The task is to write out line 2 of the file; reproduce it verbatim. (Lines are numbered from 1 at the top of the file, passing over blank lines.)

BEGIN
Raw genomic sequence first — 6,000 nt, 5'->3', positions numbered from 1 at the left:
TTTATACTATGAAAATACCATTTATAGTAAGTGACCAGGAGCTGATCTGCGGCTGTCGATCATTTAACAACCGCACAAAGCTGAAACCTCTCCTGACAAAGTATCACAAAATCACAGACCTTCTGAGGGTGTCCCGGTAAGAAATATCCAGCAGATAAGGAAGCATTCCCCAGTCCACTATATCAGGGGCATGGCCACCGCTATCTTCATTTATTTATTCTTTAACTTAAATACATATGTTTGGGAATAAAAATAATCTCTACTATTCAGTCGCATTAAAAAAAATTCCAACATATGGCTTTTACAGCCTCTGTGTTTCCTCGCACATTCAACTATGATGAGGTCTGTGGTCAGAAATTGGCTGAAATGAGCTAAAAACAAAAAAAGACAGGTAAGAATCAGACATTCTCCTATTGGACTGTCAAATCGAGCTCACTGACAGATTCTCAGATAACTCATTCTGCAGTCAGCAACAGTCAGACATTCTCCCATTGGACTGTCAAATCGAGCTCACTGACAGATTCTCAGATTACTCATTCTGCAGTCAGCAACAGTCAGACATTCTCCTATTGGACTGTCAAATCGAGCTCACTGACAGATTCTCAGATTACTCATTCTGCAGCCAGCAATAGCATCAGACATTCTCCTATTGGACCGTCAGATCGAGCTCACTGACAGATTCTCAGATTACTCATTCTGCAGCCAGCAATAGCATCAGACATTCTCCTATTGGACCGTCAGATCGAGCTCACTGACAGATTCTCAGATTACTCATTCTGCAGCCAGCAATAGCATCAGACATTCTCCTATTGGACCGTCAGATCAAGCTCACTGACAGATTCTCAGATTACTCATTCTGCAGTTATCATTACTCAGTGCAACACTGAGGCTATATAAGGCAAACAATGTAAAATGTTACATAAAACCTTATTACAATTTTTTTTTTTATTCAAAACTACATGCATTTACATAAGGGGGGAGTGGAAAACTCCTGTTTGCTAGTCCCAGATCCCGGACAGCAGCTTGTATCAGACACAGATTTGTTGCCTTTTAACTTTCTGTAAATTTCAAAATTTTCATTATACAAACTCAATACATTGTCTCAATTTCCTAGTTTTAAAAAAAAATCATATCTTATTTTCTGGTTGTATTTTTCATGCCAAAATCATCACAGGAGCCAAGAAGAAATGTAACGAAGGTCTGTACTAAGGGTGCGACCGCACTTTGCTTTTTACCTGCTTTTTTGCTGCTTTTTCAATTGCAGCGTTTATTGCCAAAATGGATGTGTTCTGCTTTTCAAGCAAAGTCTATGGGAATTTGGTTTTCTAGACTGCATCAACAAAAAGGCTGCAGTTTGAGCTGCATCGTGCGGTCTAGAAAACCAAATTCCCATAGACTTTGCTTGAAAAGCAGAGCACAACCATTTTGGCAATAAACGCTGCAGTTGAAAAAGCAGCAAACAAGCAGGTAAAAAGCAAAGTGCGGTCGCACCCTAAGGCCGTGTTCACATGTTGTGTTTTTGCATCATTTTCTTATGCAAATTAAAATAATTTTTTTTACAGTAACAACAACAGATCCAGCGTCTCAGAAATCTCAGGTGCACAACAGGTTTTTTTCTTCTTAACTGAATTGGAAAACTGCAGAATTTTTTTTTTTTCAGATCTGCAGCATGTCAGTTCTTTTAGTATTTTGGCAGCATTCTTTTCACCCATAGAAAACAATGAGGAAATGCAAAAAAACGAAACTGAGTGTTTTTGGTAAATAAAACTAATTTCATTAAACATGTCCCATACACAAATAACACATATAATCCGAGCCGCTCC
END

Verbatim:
TTTATACTATGAAAATACCATTTATAGTAAGTGACCAGGAGCTGATCTGCGGCTGTCGATCATTTAACAACCGCACAAAGCTGAAACCTCTCCTGACAAAGTATCACAAAATCACAGACCTTCTGAGGGTGTCCCGGTAAGAAATATCCAGCAGATAAGGAAGCATTCCCCAGTCCACTATATCAGGGGCATGGCCACCGCTATCTTCATTTATTTATTCTTTAACTTAAATACATATGTTTGGGAATAAAAATAATCTCTACTATTCAGTCGCATTAAAAAAAATTCCAACATATGGCTTTTACAGCCTCTGTGTTTCCTCGCACATTCAACTATGATGAGGTCTGTGGTCAGAAATTGGCTGAAATGAGCTAAAAACAAAAAAAGACAGGTAAGAATCAGACATTCTCCTATTGGACTGTCAAATCGAGCTCACTGACAGATTCTCAGATAACTCATTCTGCAGTCAGCAACAGTCAGACATTCTCCCATTGGACTGTCAAATCGAGCTCACTGACAGATTCTCAGATTACTCATTCTGCAGTCAGCAACAGTCAGACATTCTCCTATTGGACTGTCAAATCGAGCTCACTGACAGATTCTCAGATTACTCATTCTGCAGCCAGCAATAGCATCAGACATTCTCCTATTGGACCGTCAGATCGAGCTCACTGACAGATTCTCAGATTACTCATTCTGCAGCCAGCAATAGCATCAGACATTCTCCTATTGGACCGTCAGATCGAGCTCACTGACAGATTCTCAGATTACTCATTCTGCAGCCAGCAATAGCATCAGACATTCTCCTATTGGACCGTCAGATCAAGCTCACTGACAGATTCTCAGATTACTCATTCTGCAGTTATCATTACTCAGTGCAACACTGAGGCTATATAAGGCAAACAATGTAAAATGTTACATAAAACCTTATTACAATTTTTTTTTTTATTCAAAACTACATGCATTTACATAAGGGGGGAGTGGAAAACTCCTGTTTGCTAGTCCCAGATCCCGGACAGCAGCTTGTATCAGACACAGATTTGTTGCCTTTTAACTTTCTGTAAATTTCAAAATTTTCATTATACAAACTCAATACATTGTCTCAATTTCCTAGTTTTAAAAAAAAATCATATCTTATTTTCTGGTTGTATTTTTCATGCCAAAATCATCACAGGAGCCAAGAAGAAATGTAACGAAGGTCTGTACTAAGGGTGCGACCGCACTTTGCTTTTTACCTGCTTTTTTGCTGCTTTTTCAATTGCAGCGTTTATTGCCAAAATGGATGTGTTCTGCTTTTCAAGCAAAGTCTATGGGAATTTGGTTTTCTAGACTGCATCAACAAAAAGGCTGCAGTTTGAGCTGCATCGTGCGGTCTAGAAAACCAAATTCCCATAGACTTTGCTTGAAAAGCAGAGCACAACCATTTTGGCAATAAACGCTGCAGTTGAAAAAGCAGCAAACAAGCAGGTAAAAAGCAAAGTGCGGTCGCACCCTAAGGCCGTGTTCACATGTTGTGTTTTTGCATCATTTTCTTATGCAAATTAAAATAATTTTTTTTACAGTAACAACAACAGATCCAGCGTCTCAGAAATCTCAGGTGCACAACAGGTTTTTTTCTTCTTAACTGAATTGGAAAACTGCAGAATTTTTTTTTTTTCAGATCTGCAGCATGTCAGTTCTTTTAGTATTTTGGCAGCATTCTTTTCACCCATAGAAAACAATGAGGAAATGCAAAAAAACGAAACTGAGTGTTTTTGGTAAATAAAACTAATTTCATTAAACATGTCCCATACACAAATAACACATATAATCCGAGCCGCTCC